The fashion world loves petite things, skinny things, colorful things — except when it comes to its books. Among the season's fashion-themed...

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The fashion world loves petite things, skinny things, colorful things — except when it comes to its books.

Among the season’s fashion-themed, coffee-table, gift-worthy books the trends are big, thick, and black-and-white.

The mammoth “Louis Vuitton” (Abrams, $125) by Paul-Gerard Pasols features a monogrammed leather handle on the cover, inviting readers to pull open the lid on the luxury brand’s 151-year history.

The first image isn’t a now-ubiquitous LV logo or a runway shot of toast-of-the-town designer Marc Jacobs’ latest collection; it’s a portrait of Louis Vuitton himself, a mustached Frenchman born in a mountainous region in 1821.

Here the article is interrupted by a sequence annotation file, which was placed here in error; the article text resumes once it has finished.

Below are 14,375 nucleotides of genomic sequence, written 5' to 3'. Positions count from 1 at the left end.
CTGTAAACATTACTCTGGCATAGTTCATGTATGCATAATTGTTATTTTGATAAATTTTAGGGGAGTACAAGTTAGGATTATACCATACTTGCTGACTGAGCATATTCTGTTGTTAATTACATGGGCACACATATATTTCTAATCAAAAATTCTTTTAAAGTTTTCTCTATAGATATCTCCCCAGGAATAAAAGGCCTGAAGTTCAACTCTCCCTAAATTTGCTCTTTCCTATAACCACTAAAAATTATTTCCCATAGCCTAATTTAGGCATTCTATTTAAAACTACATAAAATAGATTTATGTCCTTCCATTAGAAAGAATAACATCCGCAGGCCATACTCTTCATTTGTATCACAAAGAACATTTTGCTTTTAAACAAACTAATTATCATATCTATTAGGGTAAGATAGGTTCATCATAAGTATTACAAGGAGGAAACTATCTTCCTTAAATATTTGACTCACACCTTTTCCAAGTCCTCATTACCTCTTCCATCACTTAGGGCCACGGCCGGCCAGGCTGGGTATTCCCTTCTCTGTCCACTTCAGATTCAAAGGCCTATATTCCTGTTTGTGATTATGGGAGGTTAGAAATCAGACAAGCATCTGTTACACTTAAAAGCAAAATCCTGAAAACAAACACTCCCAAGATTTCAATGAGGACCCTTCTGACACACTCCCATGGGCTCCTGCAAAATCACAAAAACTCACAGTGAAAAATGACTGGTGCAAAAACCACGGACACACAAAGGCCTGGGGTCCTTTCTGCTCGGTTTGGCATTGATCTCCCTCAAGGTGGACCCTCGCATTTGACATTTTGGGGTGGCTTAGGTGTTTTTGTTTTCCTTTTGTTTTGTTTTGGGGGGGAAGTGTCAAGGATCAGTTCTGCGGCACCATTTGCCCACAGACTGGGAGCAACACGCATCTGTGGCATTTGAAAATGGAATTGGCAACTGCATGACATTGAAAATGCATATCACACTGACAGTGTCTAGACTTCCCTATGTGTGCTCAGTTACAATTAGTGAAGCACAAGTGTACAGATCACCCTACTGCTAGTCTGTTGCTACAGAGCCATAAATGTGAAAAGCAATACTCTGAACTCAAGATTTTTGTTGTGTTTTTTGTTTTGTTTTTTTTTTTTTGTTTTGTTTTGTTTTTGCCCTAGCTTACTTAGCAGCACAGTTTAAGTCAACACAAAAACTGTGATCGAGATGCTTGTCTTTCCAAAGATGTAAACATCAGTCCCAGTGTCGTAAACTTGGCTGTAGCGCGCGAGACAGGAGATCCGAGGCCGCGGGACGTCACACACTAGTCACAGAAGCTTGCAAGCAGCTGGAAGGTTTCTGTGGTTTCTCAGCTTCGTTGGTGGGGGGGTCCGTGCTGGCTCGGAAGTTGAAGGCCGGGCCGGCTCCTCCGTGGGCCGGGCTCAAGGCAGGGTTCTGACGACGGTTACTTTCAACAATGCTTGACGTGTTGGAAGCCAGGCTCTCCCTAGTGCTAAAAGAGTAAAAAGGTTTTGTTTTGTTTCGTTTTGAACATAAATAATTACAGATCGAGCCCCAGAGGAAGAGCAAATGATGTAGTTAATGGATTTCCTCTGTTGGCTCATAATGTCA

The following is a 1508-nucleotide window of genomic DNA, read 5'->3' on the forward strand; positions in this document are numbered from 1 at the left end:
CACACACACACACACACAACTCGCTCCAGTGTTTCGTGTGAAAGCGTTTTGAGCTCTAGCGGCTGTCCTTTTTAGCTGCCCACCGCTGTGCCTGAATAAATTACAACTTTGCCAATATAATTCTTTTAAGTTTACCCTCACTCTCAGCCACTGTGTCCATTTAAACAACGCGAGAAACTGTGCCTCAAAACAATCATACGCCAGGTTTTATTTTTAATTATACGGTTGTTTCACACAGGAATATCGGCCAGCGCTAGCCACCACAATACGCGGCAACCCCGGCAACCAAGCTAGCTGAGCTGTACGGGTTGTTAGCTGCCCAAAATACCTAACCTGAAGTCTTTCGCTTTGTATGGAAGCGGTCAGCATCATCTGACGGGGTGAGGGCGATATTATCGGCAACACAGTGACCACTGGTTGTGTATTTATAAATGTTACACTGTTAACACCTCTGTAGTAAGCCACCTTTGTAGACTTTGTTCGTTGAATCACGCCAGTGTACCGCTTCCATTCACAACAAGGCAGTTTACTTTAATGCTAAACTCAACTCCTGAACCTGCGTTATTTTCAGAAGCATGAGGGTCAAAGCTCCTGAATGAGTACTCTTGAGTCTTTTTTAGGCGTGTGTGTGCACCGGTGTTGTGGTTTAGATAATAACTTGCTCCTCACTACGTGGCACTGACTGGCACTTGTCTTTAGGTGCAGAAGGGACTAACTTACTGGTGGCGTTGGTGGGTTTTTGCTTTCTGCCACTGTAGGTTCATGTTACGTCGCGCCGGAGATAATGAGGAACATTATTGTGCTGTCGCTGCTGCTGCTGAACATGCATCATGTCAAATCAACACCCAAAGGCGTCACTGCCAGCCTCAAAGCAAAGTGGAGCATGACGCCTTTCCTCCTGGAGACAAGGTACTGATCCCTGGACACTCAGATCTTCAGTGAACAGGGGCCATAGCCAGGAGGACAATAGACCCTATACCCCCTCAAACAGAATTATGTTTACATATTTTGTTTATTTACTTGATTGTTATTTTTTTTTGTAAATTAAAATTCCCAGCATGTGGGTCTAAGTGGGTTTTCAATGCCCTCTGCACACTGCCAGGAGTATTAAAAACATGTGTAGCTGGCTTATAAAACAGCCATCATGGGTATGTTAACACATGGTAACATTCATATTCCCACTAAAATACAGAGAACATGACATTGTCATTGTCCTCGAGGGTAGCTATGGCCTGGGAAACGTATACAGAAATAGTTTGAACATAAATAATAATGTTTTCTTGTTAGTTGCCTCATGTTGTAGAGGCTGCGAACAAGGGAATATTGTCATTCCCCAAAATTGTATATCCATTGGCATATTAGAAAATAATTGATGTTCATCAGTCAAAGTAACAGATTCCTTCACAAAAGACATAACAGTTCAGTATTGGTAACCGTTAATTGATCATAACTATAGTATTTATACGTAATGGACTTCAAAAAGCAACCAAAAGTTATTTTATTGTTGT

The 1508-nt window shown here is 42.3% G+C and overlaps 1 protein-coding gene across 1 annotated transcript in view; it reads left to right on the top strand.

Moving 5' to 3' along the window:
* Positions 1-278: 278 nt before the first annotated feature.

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He had a yearning for adventure and he found it in the lively, gossipy city of Paris; even then he understood about the power of publicity.

While he’d taken a job as an apprentice to a box maker, he eventually elevated himself to a trunk maker. The rest is history — and the book devotes many pages to explaining what life was like in France in the mid-19th century.

A more modern master of his craft is Manolo Blahnik. Women covet his shoes like no others (though Jimmy Choo and Christian Louboutin are nipping at his heels). His shoes are status symbols. They’re sex symbols.

However, “Blahnik by Boman: Shoes, Photographs, Conversations” (Chronicle, $85), a collaboration between Blahnik and photographer Eric Boman, focuses on the artistry and handicraft of the shoes themselves. There’s no Carrie Bradshaw from “Sex and the City,” no Amazonian Brazilian model in a bikini and stilettos. The only sexy thing on these pages are the curvy heels that often stand 4 (or more) inches tall.